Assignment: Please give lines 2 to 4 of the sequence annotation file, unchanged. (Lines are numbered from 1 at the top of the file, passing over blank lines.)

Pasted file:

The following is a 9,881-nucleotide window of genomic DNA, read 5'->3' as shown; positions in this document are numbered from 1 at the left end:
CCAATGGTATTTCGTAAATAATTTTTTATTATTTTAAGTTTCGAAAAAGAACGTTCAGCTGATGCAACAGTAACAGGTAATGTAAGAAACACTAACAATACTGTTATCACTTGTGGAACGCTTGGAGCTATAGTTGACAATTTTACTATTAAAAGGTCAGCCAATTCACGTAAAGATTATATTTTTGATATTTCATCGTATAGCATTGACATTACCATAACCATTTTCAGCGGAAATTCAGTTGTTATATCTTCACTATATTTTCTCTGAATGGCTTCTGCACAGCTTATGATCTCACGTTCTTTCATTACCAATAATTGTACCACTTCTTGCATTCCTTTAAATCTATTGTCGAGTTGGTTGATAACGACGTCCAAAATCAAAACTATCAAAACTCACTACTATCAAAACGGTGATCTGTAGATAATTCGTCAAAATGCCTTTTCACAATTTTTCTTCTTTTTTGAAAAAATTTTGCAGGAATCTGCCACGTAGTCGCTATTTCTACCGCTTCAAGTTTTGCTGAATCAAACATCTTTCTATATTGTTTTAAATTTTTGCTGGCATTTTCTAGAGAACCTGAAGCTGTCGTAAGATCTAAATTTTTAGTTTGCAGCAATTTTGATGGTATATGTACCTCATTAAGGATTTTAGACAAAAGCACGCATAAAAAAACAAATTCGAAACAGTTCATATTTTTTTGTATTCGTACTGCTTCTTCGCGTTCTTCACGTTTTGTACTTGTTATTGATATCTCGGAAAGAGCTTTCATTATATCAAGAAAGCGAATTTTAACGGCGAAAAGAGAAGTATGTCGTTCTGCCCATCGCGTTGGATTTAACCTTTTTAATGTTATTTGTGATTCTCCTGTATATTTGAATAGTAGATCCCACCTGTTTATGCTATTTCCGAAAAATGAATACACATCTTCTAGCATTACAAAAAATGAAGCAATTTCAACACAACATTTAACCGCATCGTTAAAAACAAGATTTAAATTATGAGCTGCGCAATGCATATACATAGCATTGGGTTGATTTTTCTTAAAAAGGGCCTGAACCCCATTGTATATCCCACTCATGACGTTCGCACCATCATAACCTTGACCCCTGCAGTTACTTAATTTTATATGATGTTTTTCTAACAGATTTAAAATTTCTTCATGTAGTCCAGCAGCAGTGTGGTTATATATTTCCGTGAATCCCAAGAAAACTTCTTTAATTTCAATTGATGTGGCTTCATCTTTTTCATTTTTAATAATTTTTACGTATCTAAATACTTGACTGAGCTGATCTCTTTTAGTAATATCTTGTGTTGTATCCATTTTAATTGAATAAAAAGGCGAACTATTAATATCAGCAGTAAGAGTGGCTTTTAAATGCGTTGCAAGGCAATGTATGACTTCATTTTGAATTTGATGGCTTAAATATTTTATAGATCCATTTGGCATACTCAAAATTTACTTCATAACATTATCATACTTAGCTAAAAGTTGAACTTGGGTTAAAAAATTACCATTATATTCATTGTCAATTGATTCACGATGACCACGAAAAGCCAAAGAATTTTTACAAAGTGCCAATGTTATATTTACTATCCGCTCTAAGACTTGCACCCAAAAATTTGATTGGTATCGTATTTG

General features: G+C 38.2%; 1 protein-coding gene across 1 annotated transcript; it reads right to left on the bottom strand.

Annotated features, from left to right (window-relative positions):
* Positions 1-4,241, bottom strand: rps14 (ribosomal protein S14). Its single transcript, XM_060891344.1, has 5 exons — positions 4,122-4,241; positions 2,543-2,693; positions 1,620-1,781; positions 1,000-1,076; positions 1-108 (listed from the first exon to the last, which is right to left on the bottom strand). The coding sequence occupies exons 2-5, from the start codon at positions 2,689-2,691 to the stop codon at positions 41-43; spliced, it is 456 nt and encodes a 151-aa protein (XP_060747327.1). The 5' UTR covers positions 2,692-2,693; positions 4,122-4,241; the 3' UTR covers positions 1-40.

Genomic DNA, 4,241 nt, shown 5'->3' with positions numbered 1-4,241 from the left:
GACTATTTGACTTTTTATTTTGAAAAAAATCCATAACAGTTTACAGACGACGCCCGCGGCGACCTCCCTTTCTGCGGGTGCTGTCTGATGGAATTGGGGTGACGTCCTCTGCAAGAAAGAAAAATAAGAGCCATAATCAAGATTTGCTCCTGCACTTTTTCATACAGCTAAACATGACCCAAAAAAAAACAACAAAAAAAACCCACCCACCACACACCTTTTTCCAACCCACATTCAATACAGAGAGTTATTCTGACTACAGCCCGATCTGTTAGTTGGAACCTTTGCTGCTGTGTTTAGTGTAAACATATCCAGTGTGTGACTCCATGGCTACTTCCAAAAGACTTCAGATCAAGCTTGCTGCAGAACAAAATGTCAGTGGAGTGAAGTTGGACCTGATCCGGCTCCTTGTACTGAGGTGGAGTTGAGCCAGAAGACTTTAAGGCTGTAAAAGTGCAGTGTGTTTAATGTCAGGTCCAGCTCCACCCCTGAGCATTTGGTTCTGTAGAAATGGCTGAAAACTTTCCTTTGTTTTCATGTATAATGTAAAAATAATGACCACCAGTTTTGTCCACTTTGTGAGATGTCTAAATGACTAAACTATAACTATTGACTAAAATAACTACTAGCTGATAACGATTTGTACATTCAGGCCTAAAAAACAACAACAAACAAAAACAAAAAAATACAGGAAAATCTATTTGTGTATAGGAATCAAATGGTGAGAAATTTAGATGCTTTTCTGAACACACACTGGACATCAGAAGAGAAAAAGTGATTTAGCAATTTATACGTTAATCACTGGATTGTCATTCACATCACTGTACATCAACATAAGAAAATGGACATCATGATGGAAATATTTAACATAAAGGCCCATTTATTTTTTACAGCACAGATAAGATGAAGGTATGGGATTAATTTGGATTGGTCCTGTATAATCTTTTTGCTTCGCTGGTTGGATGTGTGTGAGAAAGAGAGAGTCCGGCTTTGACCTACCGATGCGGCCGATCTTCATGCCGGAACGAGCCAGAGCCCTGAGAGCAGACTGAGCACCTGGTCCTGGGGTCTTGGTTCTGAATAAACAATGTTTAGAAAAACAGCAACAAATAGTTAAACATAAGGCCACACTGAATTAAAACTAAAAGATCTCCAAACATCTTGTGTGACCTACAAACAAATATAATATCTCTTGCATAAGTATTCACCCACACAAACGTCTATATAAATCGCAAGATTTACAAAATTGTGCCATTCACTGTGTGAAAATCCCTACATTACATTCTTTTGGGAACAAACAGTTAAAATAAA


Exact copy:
CCAATGGTATTTCGTAAATAATTTTTTATTATTTTAAGTTTCGAAAAAGAACGTTCAGCTGATGCAACAGTAACAGGTAATGTAAGAAACACTAACAATACTGTTATCACTTGTGGAACGCTTGGAGCTATAGTTGACAATTTTACTATTAAAAGGTCAGCCAATTCACGTAAAGATTATATTTTTGATATTTCATCGTATAGCATTGACATTACCATAACCATTTTCAGCGGAAATTCAGTTGTTATATCTTCACTATATTTTCTCTGAATGGCTTCTGCACAGCTTATGATCTCACGTTCTTTCATTACCAATAATTGTACCACTTCTTGCATTCCTTTAAATCTATTGTCGAGTTGGTTGATAACGACGTCCAAAATCAAAACTATCAAAACTCACTACTATCAAAACGGTGATCTGTAGATAATTCGTCAAAATGCCTTTTCACAATTTTTCTTCTTTTTTGAAAAAATTTTGCAGGAATCTGCCACGTAGTCGCTATTTCTACCGCTTCAAGTTTTGCTGAATCAAACATCTTTCTATATTGTTTTAAATTTTTGCTGGCATTTTCTAGAGAACCTGAAGCTGTCGTAAGATCTAAATTTTTAGTTTGCAGCAATTTTGATGGTATATGTACCTCATTAAGGATTTTAGACAAAAGCACGCATAAAAAAACAAATTCGAAACAGTTCATATTTTTTTGTATTCGTACTGCTTCTTCGCGTTCTTCACGTTTTGTACTTGTTATTGATATCTCGGAAAGAGCTTTCATTATATCAAGAAAGCGAATTTTAACGGCGAAAAGAGAAGTATGTCGTTCTGCCCATCGCGTTGGATTTAACCTTTTTAATGTTATTTGTGATTCTCCTGTATATTTGAATAGTAGATCCCACCTGTTTATGCTATTTCCGAAAAATGAATACACATCTTCTAGCATTACAAAAAATGAAGCAATTTCAACACAACATTTAACCGCATCGTTAAAAACAAGATTTAAATTATGAGCTGCGCAATGCATATACATAGCATTGGGTTGATTTTTCTTAAAAAGGGCCTGAACCCCATTGTATATCCCACTCATGACGTTCGCACCATCATAACCTTGACCCCTGCAGTTACTTAATTTTATATGATGTTTTTCTAACAGATTTAAAATTTCTTCATGTAGTCCAGCAGCAGTGTGGTTATATATTTCCGTGAATCCCAAGAAAACTTCTTTAATTTCAATTGATGTGGCTTCATCTTTTTCATTTTTAATAATTTTTACGTATCTAAATACTTGACTGAGCTGATCTCTTTTAGTAATATCTTGTGTTGTATCCATTTTAATTGAATAAAAAGGCGAACTATTAATATCAGCAGTAAGAGTGGCTTTTAAATGCGTTGCAAGGCAATGTATGACTTCATTTTGAATTTGATGGCTTAAATATTTTATAGATCCATTTGGCATACTCAAAATTTACTTCATAACATTATCATACTTAGCTAAAAGTTGAACTTGGGTTAAAAAATTACCATTATATTCATTGTCAATTGATTCACGATGACCACGAAAAGCCAAAGAATTTTTACAAAGTGCCAATGTTATATTTACTATCCGCTCTAAGACTTGCACCCAAAAATTTGATTGGTATCGTATTTG

General features: G+C 38.2%; 1 protein-coding gene across 1 annotated transcript; it reads right to left on the bottom strand.

Annotated features, from left to right (window-relative positions):